For the neck I am going to start incorporating standing resistance band lateral isometrics, alternating with neck flexion & extension. I realized lateral isometrics can be done from a neutral position, thus eliminating any blood occlusion effects full lateral neck contractions might provoke.

Interestingly, when exercising the trapezius with shrugs, it is important to note the chin will naturally lower in a protective manner. Still the upper trapezius needs a different technique.

I found a static hold of around 60 secs, to play on the safe side, of my neck harness once weekly, and I saw visible results within a month.

@ dynasty,

That is wonderful!
I utilize a few degrees of movement in my static neck program.
Furthermore, because of neck muscle function redundancy, one neck movement per workout works well for me. No need to incorporate all planes of neck movement in a singular workout.

Since I do not currently participate in competitive contact sports, I can get by with statics. However, if I did play football, I would get several RA machines.

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Dr Darden
What neck harness do you redommend?
Thank you.

I’m sure there are some good ones available, but I’m not familiar with any name brands. Some of the forum readers will have to help you.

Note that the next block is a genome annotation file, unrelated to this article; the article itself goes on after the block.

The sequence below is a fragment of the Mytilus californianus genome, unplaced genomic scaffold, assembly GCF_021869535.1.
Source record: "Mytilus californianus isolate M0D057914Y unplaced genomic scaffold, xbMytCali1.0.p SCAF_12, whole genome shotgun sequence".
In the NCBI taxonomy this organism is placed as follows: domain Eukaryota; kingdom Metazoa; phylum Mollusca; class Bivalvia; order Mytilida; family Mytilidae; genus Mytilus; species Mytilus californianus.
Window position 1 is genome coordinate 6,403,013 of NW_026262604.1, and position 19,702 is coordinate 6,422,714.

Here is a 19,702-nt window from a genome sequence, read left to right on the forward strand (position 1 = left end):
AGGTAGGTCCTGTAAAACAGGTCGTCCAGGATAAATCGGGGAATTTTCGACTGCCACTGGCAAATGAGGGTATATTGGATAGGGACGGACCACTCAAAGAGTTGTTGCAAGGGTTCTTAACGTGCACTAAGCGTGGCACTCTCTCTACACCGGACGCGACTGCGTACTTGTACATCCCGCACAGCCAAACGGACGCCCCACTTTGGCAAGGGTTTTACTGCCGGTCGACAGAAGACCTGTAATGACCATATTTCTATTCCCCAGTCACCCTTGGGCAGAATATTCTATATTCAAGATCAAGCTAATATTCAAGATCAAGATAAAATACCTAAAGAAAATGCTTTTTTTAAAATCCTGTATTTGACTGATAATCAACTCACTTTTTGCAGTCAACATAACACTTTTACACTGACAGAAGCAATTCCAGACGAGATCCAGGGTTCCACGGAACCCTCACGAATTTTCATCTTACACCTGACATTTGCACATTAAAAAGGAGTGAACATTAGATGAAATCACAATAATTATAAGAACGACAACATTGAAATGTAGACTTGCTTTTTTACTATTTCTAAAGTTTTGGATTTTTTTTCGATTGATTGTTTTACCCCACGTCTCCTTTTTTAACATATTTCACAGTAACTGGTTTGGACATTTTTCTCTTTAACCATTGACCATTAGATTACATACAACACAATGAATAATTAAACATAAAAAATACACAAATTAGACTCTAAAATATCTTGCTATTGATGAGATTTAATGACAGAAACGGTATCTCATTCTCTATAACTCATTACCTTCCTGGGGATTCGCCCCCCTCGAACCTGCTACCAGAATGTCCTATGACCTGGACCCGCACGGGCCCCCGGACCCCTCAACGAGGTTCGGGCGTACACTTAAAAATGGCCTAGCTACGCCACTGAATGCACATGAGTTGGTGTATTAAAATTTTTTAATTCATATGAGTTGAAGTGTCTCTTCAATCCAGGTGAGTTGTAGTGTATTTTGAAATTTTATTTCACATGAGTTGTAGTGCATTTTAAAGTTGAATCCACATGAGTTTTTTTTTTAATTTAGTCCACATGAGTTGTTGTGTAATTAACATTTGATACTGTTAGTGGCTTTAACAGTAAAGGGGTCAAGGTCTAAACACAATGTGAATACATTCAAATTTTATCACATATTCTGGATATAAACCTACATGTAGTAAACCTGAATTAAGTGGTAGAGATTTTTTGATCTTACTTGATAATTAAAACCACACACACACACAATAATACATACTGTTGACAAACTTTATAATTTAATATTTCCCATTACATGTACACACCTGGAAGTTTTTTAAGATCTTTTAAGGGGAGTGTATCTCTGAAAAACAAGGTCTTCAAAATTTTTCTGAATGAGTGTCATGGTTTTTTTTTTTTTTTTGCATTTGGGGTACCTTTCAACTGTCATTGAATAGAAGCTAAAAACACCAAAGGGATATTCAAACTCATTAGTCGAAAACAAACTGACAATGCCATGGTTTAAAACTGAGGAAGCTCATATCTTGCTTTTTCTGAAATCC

Just used this for my lateral isometric neck contractions




I bought a neck harness recently. I got one called the Neck Flex (Original Version), which was fairly expensive @ $90.

Note first that there are a lot of cheap neck harnesses available online, for half to a quarter of what I paid. I opted for this more expensive version because it had D ring connectors mounted on the front and back, as well as the sides. Most of the cheaper ones have the D-rings attached to ear flaps which hang down on either side, and are meant for attaching weight plates primarily for neck extension. I thought that the mounting locations on the neck flex would work better with bands, and give me more exercise options. Plus I don’t mind paying more for something like this, if it means better quality.

It is well padded, can be adjusted to fit my head well, and I’m happy with it. Still figuring out the best ways to rig up the resistance bands.

Even if you decide this is out of your price range, take a look at the instructional videos and advice they have on their site.

can u show me please ur stuff, thank, i have a basic neck harness for the moment, and i work the front of my neck differently, i only work personnally the front and the back, i will see if is enough for get a good size

I have had noticeable results just by doing time static contractions against my hands. I was quite surprised. I have Ankylosing Spondylitis so have to be careful with neck training

Not sure who your question was aimed at. Here is a video showing the Neck Flex.

Yes did u have a link, i want buy this harness, thank